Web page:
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Suppose that we have a conditional density function $p(y|x;\theta^*)$, where $\theta^*$ represents distribution parameters and are assumed to be deterministic. Is it possible that we write this conditional density as a deterministic function of $x$ and $\theta$ where $\theta$ is a random variable independent of $x$? In other words,

$y|x \sim p(y|x;\theta^*)$

is equivalent to

$y = g(x, \theta)$

$\theta \sim p(\theta)$

Furthermore, is this representation unique?

For example, if $y$ has a Gaussian distribution with mean $x$ and s.d. $\sigma^*$, we can write

$y = x + \sigma,$

where $\sigma$ has a Gaussian distribution with mean zero and s.d. $\sigma^*$. My question might be related to the question discussed here.

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  • $\begingroup$ It is hard to call your $p$ as conditional pdf, because there is no additional random component ($x$ and $\theta^*$ are fixed parameters). $\endgroup$ – user158565 Jun 20 at 2:55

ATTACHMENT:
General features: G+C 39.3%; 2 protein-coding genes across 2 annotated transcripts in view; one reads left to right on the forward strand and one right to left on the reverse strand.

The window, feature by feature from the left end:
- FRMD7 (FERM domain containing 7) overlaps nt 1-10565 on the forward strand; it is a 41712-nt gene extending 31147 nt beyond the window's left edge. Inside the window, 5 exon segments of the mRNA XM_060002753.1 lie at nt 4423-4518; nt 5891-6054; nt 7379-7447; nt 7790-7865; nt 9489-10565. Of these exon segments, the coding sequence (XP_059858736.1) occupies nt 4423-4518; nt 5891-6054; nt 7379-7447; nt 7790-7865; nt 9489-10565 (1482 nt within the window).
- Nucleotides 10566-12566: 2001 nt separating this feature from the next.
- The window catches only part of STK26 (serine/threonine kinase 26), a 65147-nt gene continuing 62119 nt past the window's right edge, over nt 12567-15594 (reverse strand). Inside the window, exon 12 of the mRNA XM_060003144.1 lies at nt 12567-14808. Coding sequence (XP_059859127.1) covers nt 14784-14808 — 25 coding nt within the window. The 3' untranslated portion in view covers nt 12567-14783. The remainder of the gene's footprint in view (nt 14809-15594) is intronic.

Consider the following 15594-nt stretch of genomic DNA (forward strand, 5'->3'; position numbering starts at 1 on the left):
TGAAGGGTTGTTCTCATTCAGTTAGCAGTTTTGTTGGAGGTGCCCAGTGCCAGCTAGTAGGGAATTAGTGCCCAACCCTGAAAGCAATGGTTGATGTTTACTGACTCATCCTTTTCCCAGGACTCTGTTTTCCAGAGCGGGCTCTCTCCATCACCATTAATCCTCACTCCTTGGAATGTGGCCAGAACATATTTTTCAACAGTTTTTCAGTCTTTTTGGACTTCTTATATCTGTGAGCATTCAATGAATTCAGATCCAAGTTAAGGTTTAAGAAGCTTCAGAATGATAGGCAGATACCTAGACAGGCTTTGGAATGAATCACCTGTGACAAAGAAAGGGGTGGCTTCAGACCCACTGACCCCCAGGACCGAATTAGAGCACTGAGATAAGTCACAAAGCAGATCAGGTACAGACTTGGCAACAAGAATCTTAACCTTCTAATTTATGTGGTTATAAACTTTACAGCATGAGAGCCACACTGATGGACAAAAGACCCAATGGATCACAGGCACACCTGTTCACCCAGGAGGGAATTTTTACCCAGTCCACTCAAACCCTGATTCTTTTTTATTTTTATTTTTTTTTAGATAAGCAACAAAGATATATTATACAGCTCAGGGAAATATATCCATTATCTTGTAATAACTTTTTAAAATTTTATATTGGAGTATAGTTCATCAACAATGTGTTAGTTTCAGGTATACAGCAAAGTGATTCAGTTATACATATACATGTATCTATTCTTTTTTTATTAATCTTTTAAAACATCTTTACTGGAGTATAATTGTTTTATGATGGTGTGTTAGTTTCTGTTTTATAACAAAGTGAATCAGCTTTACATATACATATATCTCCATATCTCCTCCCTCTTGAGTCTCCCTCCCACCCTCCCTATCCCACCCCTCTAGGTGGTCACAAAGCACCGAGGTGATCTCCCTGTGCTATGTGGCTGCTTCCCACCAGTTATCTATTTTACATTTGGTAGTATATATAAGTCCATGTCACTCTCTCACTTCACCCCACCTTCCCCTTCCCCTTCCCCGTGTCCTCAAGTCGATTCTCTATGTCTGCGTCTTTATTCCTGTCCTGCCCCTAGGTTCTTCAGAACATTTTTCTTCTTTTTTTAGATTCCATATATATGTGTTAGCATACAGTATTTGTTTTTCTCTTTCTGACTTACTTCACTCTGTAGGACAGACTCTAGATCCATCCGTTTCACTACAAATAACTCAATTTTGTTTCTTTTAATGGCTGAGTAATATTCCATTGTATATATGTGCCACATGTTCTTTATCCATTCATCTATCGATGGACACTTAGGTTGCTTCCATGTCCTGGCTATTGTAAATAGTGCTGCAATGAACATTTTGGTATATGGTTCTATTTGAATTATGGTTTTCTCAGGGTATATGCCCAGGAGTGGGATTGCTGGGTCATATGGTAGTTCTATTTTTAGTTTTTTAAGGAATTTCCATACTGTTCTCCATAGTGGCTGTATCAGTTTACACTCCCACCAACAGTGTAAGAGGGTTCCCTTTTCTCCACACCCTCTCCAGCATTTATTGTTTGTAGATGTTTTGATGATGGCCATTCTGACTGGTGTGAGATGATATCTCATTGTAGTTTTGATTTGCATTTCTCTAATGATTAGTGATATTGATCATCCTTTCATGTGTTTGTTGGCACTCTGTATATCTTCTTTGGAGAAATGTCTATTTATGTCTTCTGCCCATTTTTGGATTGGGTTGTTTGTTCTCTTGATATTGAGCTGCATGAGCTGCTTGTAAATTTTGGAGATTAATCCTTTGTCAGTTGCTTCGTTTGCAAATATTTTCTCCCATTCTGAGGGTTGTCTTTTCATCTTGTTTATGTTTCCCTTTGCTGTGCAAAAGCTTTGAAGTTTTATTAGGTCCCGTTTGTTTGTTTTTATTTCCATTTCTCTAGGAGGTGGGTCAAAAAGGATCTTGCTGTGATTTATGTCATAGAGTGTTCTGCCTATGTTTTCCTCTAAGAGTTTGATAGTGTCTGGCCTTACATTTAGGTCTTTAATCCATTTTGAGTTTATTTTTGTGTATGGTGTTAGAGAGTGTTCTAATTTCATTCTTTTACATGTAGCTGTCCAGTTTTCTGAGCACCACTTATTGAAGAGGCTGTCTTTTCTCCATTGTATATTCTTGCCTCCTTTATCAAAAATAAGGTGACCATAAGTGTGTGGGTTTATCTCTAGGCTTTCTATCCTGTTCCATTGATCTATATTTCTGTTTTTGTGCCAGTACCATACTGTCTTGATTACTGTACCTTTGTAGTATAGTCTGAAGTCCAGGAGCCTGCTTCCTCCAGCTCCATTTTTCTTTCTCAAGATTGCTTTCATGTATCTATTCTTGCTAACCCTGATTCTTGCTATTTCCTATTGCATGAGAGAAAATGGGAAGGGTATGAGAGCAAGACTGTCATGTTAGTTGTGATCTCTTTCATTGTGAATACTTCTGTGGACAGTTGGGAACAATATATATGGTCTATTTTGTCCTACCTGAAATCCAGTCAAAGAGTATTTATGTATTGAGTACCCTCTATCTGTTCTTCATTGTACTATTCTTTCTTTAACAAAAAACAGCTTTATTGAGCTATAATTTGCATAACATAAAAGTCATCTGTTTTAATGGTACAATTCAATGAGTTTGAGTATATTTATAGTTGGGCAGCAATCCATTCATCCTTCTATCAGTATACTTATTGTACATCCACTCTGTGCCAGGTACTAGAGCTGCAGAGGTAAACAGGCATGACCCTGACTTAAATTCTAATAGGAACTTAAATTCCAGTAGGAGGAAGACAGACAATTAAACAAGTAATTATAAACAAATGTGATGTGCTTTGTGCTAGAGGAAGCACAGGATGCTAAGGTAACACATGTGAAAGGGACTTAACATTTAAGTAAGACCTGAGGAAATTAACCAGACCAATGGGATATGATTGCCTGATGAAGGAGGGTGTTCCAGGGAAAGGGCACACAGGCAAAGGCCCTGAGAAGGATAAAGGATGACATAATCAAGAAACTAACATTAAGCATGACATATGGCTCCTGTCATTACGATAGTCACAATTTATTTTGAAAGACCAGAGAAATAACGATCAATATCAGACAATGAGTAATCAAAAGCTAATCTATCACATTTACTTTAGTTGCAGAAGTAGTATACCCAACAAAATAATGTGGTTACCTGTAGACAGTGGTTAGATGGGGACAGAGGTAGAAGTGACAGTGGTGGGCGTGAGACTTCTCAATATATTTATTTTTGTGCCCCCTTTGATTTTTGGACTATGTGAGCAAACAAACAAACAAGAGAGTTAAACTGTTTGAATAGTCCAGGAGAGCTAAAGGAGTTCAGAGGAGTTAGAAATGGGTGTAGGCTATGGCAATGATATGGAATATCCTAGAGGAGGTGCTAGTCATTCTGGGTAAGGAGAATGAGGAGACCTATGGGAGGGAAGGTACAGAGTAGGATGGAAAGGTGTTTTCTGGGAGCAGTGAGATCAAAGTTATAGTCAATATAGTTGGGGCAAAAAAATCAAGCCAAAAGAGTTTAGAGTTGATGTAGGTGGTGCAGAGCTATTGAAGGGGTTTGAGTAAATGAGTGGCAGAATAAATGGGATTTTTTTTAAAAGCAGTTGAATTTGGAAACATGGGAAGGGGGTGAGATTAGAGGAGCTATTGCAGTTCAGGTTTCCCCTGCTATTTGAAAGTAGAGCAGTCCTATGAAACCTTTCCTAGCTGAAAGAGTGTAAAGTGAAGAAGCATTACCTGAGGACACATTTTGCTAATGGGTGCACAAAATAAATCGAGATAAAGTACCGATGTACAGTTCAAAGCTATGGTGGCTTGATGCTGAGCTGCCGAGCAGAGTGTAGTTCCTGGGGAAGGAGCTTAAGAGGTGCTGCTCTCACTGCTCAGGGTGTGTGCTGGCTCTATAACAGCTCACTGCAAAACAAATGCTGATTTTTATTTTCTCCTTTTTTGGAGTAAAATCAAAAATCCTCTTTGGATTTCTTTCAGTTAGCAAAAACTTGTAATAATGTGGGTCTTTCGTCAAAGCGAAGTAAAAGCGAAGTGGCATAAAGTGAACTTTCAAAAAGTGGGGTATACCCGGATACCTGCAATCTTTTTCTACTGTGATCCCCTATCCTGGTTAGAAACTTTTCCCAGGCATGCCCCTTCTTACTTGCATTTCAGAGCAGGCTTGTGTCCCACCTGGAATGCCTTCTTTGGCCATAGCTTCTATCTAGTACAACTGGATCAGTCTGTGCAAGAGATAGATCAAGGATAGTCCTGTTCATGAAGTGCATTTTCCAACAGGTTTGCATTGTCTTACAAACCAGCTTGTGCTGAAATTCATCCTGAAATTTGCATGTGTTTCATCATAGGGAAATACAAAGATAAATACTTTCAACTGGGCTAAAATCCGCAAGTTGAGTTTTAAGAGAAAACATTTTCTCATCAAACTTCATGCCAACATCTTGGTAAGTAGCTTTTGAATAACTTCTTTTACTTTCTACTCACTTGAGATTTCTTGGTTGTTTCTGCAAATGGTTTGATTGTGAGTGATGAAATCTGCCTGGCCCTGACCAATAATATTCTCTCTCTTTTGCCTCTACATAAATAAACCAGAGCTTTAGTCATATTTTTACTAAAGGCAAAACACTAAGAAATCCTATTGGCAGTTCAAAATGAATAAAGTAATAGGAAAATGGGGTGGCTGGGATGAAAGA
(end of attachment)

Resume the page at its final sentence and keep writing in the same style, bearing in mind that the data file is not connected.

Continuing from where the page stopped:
• $\begingroup$ " σ has a Gaussian distribution with mean zero and s.d. σ" -- please don't use the same symbol for two completely different things. $\endgroup$ – Glen_b Jun 20 at 6:06
  • $\begingroup$ @Glen_b Thanks for pointing that out. I changed the s.d. to $\sigma^*$. $\endgroup$ – KRL Jun 20 at 21:27
  • $\begingroup$ It would have been much better to stick with statistical convention and leave the s.d. as $\sigma$ and change the variable to a more conventional symbol in such a context (like $\varepsilon$ or $\eta$ or $\zeta$ or $\xi$), so that you had something like "For example, if $y$ has a Gaussian distribution with mean $x$ and s.d. $σ$, we can write $y=x+\varepsilon$, where $\varepsilon$ has a Gaussian distribution with mean zero and s.d. $σ$". $\endgroup$ – Glen_b Jun 20 at 22:28

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